Saturday, April 01, 2006

Steven Schroeder - Unspeakable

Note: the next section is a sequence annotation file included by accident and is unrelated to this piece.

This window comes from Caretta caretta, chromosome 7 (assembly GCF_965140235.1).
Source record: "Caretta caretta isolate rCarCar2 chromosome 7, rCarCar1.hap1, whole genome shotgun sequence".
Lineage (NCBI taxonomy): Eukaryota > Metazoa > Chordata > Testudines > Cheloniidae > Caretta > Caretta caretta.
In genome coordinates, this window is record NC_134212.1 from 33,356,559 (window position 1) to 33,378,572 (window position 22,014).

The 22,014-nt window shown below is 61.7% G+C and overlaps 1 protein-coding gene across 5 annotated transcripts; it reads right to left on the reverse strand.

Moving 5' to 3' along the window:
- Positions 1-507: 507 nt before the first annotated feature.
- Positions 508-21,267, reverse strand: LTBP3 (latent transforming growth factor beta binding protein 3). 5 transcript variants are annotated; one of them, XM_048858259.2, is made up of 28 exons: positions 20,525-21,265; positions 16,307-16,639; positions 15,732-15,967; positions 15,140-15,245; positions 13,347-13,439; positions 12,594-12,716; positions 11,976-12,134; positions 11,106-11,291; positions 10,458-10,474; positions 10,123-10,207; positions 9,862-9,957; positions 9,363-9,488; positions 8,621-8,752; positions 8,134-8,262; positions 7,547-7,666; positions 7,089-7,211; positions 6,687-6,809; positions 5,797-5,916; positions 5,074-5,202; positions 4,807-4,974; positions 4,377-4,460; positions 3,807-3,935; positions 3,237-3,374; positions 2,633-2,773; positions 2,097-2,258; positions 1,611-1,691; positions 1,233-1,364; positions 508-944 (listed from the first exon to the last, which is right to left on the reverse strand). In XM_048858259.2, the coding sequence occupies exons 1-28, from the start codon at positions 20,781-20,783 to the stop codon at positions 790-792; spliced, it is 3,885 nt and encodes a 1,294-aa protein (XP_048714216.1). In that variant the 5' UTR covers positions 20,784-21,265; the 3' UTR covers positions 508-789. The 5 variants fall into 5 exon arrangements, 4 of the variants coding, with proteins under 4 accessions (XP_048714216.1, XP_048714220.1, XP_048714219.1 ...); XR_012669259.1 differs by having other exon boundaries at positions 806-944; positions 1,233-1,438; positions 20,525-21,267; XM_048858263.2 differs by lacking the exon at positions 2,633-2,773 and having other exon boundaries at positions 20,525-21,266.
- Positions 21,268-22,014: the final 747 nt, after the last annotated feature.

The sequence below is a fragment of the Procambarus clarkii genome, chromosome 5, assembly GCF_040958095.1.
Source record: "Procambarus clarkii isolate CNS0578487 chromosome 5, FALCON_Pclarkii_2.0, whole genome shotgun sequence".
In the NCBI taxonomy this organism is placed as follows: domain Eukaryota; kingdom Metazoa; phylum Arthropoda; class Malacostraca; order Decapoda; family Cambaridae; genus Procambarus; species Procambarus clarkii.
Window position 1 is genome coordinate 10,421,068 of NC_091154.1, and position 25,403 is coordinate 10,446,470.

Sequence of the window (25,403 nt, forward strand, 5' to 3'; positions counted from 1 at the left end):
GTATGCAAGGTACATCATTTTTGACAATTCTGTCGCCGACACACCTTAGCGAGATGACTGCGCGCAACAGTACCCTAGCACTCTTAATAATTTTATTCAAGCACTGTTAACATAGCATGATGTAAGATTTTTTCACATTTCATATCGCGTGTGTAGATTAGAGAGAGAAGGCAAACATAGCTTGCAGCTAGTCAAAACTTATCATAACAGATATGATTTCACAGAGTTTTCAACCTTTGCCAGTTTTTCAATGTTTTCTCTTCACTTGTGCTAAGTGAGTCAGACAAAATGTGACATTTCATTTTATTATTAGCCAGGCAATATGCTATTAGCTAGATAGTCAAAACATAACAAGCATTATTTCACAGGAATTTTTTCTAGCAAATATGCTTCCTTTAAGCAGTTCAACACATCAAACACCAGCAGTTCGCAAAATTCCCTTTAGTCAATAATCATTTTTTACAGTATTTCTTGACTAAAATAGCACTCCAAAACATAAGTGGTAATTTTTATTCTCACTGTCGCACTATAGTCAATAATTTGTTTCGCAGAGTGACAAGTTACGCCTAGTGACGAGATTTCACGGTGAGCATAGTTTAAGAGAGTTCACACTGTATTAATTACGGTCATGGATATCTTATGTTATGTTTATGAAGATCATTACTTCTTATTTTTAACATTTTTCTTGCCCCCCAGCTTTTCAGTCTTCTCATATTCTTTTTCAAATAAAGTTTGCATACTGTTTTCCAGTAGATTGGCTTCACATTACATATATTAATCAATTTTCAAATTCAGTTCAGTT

One might read Elfriede Jelinek's 2004 Nobel lecture as a reiteration of Wittgenstein's assertions about the mystical in the Tractatus – particularly as it was interpreted by Bertrand Russell. Russell read it as an impressive exercise in logic culminating in the claim that no language could contain and communicate wholes but that, since such wholes exist, they must be apprehended in and through silence. Russell doubted the existence of such wholes and was inclined to answer Wittgenstein with an infinite matreshka of languages – "wholes" beyond the limits of one language always being accessible to another, meta, language in which one could talk about the other. All of this will be familiar from the mathematico-logical and linguistic discussion that danced around Russell, Whitehead, and Gödel in the first half of the twentieth century. more...


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